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Tom attacking juvenile hen

post #1 of 3
Thread Starter 
Hello! Recently, I have been confused and worried about the behavior of our tom and my 4 month old Rhode Island hen. Ruby, the hen, had been out and about for about a month with her two other rooster pals, and seemed to get along with the rest of our flock, which was herded around by our 20-something or so pound male turkey. The three growing chickens didn't seem to be bothered by the tom, until I went out to do my nightly feeding of the animals, and I saw the turkey "attacking" Ruby. He seemed to be jumping on her, almost like he was trying to mate. Since he is so big, she was smushed under him, and couldn't escape. When I shooed the tom off of her, Ruby was in shock, and had an injured leg.But what puzzled me was that he did not seem to be aggressive. He just seemed to be "tap dancing" on Ruby with his feathers puffed. After a few days of isolation inside a horse stall, Ruby's leg healed enough to where she could walk around the barn isle to stretch her legs. I turned my back for a minute, and did not notice the tom walking into the barn. I turn back, and he was on top of her again. Thankfully, she is fine, and her leg does not seem to be worse. Does anyone know exactly what he is doing, and how he can be stopped? This isn't my first time raising chicks with him in their presence, and have had many growing hens around him. I am just confused, as the tom is usually pretty docile. Thanks for the help!
post #2 of 3
Quote:
Originally Posted by amajorexpress View Post

Hello! Recently, I have been confused and worried about the behavior of our tom and my 4 month old Rhode Island hen. Ruby, the hen, had been out and about for about a month with her two other rooster pals, and seemed to get along with the rest of our flock, which was herded around by our 20-something or so pound male turkey. The three growing chickens didn't seem to be bothered by the tom, until I went out to do my nightly feeding of the animals, and I saw the turkey "attacking" Ruby. He seemed to be jumping on her, almost like he was trying to mate. Since he is so big, she was smushed under him, and couldn't escape. When I shooed the tom off of her, Ruby was in shock, and had an injured leg.But what puzzled me was that he did not seem to be aggressive. He just seemed to be "tap dancing" on Ruby with his feathers puffed. After a few days of isolation inside a horse stall, Ruby's leg healed enough to where she could walk around the barn isle to stretch her legs. I turned my back for a minute, and did not notice the tom walking into the barn. I turn back, and he was on top of her again. Thankfully, she is fine, and her leg does not seem to be worse. Does anyone know exactly what he is doing, and how he can be stopped? This isn't my first time raising chicks with him in their presence, and have had many growing hens around him. I am just confused, as the tom is usually pretty docile. Thanks for the help!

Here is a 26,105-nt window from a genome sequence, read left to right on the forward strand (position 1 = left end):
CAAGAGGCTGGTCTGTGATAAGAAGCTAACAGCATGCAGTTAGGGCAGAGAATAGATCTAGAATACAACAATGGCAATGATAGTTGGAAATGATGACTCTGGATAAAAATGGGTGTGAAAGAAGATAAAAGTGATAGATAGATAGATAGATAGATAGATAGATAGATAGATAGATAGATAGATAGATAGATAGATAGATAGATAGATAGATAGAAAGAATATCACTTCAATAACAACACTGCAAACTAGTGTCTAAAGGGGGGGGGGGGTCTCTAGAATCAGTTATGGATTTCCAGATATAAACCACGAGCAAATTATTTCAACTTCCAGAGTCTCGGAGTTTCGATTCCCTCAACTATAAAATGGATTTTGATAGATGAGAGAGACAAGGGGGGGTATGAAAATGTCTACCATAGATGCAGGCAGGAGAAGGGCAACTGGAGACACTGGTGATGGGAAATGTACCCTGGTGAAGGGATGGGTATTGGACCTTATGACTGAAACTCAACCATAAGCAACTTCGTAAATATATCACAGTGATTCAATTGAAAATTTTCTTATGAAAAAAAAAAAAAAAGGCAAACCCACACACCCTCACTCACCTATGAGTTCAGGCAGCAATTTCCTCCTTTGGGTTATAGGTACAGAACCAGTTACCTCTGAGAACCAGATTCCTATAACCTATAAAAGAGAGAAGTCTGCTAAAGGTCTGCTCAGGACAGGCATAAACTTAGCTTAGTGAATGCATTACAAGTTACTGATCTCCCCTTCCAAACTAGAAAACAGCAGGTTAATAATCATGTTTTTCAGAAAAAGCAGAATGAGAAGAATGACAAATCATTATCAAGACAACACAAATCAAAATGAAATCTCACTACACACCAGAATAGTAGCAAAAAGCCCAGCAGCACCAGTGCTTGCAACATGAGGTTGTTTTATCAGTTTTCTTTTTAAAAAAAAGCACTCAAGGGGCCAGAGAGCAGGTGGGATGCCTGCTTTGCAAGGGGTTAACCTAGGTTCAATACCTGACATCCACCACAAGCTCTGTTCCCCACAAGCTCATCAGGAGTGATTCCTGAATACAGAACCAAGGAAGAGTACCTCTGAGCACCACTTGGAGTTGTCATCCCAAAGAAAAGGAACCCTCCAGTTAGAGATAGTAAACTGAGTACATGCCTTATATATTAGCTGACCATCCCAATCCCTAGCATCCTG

It is breeding season.  If you do not have turkey hens to occupy your tom, he will continue trying to breed your chicken hens and you will have deaths.

 

You will have to separate your tom from your chickens if you want to protect them from him.

 

It is never a good idea to keep a lone tom with chickens.  It might help to get him some turkey hens but since he has already developed an affinity for chicken hens it probably won't completely solve the problem.

Welsummers, mixed breed chickens, Blue Slate turkeys, Sweetgrass turkeys and guineas.

In wonderful Wyoming.

Bob

 

My photo album

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Welsummers, mixed breed chickens, Blue Slate turkeys, Sweetgrass turkeys and guineas.

In wonderful Wyoming.

Bob

 

My photo album

Reply
post #3 of 3
I've had turkeys kill chickens, so I would separate him out before he does some damage.
Chickens, muscovy ducks, turkeys, donkeys , goats, dogs, fish, parakeets, a parrot, and a cat.

Chickens and dogs are healing to the soul.

I brake for squirrels.

Some of my birds.
http://www.backyardchickens.com/a/my-wisconsin-flock
Reply
Chickens, muscovy ducks, turkeys, donkeys , goats, dogs, fish, parakeets, a parrot, and a cat.

Chickens and dogs are healing to the soul.

I brake for squirrels.

Some of my birds.
http://www.backyardchickens.com/a/my-wisconsin-flock
Reply
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